The English satirical poet John Oldham is credited with having said: “I wear my pen as others do their sword.”
The quote reflects the idea, which many other writers and thinkers have expressed throughout history, that the pen and its function to record one's thoughts, is a powerful and noble tool.
This universal concept is embedded in a facet of the meaning in this week’s Arabic word of the week.
Qalam has at least two main meanings in classical Arabic.
The first is any cylindrical instrument that is sharpened and used to write with. The second specifically refers to a wooden instrument that has been carved into cylindrical shape that is filled with lead or graphite – a pencil. Colloquial in Arabic, qalam is used interchangeably between pen and pencil.
A qalam can be used to write or draw with and refers to any kind of writing instrument, from a fountain pen, to a colouring pen, a ballpoint, a felt pen, a calligraphy pen to a pencil. Various pencils or pens are differentiated from one another with the word following qalam. For example, qalam rasas refers to a pencil and qalam hibr refers to an ink pen.
Qalam also refers to a number of other things in classical Arabic. It can mean the stem of a flower and also the arrow in the roulette wheel on a gambling board.
Made up of the three Arabic letters, qaf, lam, meem, qalam is derived from the verb Qalama which has several meanings. The main one is to sharpen, cut, clip, prune, trim, snip, cut back or cut down. The second meaning is to fine tune something, particularly a musical instrument. In fact, a pick that is used to strum on an oud or guitar can be referred to as a qalam at times.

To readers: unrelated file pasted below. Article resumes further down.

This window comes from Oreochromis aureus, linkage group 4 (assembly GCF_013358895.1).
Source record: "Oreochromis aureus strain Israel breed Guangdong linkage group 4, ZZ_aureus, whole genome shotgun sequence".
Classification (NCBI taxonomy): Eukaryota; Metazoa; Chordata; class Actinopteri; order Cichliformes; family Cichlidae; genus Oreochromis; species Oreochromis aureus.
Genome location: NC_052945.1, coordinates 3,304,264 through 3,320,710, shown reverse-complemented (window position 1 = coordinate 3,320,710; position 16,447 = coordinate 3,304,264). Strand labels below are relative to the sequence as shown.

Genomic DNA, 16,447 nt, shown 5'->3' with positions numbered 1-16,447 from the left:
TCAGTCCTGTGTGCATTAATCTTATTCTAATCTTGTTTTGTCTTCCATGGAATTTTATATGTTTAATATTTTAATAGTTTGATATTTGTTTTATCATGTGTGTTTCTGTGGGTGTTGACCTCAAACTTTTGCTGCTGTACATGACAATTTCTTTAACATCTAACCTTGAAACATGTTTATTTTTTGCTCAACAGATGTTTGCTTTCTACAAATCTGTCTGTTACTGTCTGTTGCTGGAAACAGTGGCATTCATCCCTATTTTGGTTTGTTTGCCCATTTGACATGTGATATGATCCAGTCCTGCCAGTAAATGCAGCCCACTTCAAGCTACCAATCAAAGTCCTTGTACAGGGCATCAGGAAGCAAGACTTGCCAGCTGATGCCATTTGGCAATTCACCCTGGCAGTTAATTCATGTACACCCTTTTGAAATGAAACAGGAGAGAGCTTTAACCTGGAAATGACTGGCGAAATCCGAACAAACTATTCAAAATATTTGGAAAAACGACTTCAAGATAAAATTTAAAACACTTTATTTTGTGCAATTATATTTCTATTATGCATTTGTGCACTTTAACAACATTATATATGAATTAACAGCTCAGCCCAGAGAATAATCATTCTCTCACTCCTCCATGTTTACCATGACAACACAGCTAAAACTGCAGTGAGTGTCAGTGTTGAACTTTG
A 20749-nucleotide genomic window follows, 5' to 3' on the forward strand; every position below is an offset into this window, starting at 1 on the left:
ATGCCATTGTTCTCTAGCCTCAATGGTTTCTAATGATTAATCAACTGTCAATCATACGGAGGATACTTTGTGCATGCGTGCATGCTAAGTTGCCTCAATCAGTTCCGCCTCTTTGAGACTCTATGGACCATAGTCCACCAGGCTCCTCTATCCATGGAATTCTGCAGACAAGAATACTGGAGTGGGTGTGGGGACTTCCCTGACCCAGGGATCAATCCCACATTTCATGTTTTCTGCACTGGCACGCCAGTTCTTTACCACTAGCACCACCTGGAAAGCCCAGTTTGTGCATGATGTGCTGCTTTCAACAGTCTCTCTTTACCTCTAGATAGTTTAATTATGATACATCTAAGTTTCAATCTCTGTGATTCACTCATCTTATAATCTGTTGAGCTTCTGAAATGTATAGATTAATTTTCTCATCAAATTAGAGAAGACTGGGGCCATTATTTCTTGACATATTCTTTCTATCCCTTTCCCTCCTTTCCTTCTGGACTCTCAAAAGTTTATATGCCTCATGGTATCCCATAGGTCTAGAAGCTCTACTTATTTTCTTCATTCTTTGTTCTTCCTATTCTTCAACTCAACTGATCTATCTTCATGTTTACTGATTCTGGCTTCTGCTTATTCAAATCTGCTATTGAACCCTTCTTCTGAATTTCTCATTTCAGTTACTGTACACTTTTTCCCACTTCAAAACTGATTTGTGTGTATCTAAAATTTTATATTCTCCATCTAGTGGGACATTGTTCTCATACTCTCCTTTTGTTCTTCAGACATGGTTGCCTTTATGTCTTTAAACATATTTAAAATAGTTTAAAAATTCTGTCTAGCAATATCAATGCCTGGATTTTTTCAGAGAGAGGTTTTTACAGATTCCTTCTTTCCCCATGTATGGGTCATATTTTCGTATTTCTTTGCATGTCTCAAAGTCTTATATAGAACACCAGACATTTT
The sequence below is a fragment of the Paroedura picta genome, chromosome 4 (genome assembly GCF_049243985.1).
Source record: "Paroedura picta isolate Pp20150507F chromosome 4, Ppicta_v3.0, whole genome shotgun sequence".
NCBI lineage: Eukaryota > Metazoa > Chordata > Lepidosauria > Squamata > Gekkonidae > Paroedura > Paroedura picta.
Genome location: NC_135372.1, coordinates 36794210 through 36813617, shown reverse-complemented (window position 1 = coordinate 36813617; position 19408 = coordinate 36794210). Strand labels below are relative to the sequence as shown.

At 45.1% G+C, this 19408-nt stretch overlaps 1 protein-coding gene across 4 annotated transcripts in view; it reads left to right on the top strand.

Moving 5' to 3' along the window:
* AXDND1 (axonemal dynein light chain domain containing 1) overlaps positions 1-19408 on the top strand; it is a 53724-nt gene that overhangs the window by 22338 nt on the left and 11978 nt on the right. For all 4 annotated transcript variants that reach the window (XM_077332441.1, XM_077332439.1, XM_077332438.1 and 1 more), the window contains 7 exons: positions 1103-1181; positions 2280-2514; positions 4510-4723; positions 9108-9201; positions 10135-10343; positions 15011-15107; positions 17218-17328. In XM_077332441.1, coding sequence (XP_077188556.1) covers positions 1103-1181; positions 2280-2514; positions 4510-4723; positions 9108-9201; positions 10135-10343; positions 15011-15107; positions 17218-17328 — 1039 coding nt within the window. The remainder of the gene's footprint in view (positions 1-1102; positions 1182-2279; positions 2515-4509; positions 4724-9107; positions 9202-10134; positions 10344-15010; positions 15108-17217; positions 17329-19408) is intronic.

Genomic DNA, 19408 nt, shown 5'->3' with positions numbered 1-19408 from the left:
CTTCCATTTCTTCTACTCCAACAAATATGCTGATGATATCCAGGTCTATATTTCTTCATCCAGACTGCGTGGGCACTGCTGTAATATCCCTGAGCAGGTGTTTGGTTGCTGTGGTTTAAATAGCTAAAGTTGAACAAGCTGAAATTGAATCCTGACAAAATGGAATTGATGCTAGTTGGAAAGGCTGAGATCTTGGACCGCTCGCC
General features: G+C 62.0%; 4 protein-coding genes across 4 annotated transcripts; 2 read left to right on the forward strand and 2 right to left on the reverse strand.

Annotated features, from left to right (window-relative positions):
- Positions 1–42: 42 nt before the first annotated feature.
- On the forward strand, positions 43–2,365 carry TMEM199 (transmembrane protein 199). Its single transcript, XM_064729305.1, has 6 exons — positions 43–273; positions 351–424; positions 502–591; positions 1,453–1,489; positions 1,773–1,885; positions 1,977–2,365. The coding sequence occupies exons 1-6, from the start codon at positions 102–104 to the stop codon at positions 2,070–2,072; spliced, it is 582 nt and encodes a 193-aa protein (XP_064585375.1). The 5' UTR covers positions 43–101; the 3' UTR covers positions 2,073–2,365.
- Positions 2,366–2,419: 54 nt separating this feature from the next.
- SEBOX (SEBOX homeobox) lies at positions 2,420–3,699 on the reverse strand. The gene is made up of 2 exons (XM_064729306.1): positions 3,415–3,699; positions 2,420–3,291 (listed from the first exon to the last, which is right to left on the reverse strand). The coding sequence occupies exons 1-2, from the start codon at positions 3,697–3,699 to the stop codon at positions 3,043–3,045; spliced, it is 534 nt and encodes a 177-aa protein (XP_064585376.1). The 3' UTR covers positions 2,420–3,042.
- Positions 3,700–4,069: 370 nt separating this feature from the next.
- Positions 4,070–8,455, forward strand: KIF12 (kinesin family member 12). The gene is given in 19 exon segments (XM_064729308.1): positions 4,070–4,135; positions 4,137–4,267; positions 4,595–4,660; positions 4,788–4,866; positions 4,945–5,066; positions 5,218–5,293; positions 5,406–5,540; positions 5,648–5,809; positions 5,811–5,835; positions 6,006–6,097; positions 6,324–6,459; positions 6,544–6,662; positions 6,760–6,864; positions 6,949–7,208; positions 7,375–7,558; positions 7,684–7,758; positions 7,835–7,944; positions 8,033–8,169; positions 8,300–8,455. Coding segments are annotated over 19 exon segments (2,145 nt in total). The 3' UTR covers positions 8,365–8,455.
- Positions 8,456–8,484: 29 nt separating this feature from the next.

It may seem strange that qalam, the word to describe a writing instrument, is derived from qalama, a verb that means to prune, trim or fine tune. However, the evolution of qalam to mean a writing instrument can be connected to the idea that one uses writing to sharpen and fine tune their thoughts through the writing process.
While not officially proven, some academic research suggests that the word qalam may come from the Ancient Greek word kalamos, which refers to the reed. The tall grass-like plant has been used as a writing tool from as far back as the time of the Sumer and Mesopotamian civilisations.
Qalam is also used to refer to a writer’s voice or style.
To be specific, in Arabic the qalam is considered as the second tongue, another way in which an individual expresses their thoughts and uses their voice. So one might refer to any piece of writing as one that is expressed through the qalam of that particular writer.
The different styles and fonts of calligraphy also have qalam in their name. For example, qalam kufi is an old Arabic script that was used in early writings of the Quran and as architectural decoration, or qalam al naskh, which refers to the naskh font, a smaller, round, more legible script.
Qalam has has strong cultural significance in Islam. To start there is a surah, also known as a chapter, in the Quran named Al Qalam (The Pen). This 68th chapter consists of 52 verses and covers the themes of responding to those who object to faith, a warning to disbelievers, encouraging patience, and emphasising the importance of charity and performing good deeds. The qalam is also seen as a symbol of wisdom and education in Islam.